SANTA ANA — Before Isabel Lopez's mother died several years ago, she whispered reassurance to her daughter, "remember, you still have the Lady Guadalupe."
Lopez, 62, did remember Sunday as she and about 400 other Roman Catholics participated in the annual Our Lady of Guadalupe Day, a downtown procession honoring Mexico's patron saint.
"The Virgin was the mother of the Americas," Lopez said. "She represents peace and everything to me."
The event along 4th Street offered festivities and a parade of folkloric dancers and young children dressed in traditional garb, representing various Mexican regions and cultures.
Celebrants from dozens of Orange County churches linked arms and surrounded Bishop Norman F. McFarland of the Diocese of Orange, who led them along with performers re-enacting the tale of the four apparitions of the Virgin, which contributed to the spread of the Catholic faith in Mexico.
According to tradition, a poor Indian named Juan Diego heard sweet music from the Tepeyac hill, just northwest of Mexico City, on his way to the Franciscan church. The Mexican Virgin then appeared to him on that day--Dec. 9, 1531--and instructed him to have the bishop build a church on Tepeyac in her honor, so that she could be the merciful mother to Diego and his people.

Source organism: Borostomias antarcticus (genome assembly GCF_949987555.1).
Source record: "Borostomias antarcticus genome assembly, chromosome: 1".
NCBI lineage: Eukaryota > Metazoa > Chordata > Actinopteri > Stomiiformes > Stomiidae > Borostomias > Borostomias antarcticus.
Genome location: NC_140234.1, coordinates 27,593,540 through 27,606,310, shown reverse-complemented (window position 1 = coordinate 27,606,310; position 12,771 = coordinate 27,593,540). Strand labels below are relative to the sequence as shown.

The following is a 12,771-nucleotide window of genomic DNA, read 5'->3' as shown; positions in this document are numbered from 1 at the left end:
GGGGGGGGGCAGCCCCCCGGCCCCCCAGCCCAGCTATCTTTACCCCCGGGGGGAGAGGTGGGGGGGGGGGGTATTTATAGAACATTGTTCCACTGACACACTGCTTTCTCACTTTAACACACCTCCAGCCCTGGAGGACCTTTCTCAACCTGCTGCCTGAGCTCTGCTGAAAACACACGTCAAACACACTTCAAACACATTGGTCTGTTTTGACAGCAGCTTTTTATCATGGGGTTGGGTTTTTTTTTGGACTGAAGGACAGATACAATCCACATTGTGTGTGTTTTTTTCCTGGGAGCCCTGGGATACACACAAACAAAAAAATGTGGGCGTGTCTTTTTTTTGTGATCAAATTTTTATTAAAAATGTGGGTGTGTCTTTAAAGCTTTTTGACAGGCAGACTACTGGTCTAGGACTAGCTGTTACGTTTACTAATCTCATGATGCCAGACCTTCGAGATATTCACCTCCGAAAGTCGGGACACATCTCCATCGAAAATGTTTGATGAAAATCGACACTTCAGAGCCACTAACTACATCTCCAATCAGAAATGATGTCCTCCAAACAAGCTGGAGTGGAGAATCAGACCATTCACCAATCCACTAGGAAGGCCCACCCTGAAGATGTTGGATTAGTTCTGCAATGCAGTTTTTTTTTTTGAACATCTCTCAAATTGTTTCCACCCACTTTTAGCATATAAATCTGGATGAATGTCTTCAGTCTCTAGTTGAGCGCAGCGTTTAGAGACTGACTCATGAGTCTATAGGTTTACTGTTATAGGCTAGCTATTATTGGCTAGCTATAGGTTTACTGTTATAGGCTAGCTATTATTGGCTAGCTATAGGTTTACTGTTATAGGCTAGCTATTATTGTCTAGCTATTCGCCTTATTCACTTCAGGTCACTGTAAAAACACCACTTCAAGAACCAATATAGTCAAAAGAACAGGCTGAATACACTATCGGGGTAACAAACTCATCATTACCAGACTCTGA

But the bishop did not believe Diego when he arrived at the church. The Virgin appeared to Diego on four occasions, finally commanding him to climb the Tepeyac hill and gather flowers flourishing in the winter and to take them to the bishop.
And so Diego complied, the tale continued. When he went again to the bishop, the flowers he had gathered in his mantel fell to the ground, revealing the image of a brown-skinned Virgin in the cloth. The Basilica of the Lady of Guadalupe, whose image is known for a praying woman standing on a crescent moon with her head tilted to the side, is now at the site.
Among Catholics of Mexican descent, the procession marked the early part of the novena, a nine-day period marked by prayers, leading to the Dec. 12 commemoration of the Feast Day of Our Lady of Guadalupe.
Despite the unexpected cold weather Sunday, the event was enlivened by various cultures that transcended generations and borders, said organizers.
Different Mexican states and people proudly presented their cultures through dress and dance. The ceremony began with the Matechines, indigenous men and women dancing in red vests and long skirts, studded with bells and beads.
Teen-aged girls in wide-bottomed and ruffled dresses in shades of purple represented the Jalisco state.
"There is such a spirituality for Our Lady and the people here," said organizer Juanamaria Amezquita, of the Diocese of Orange.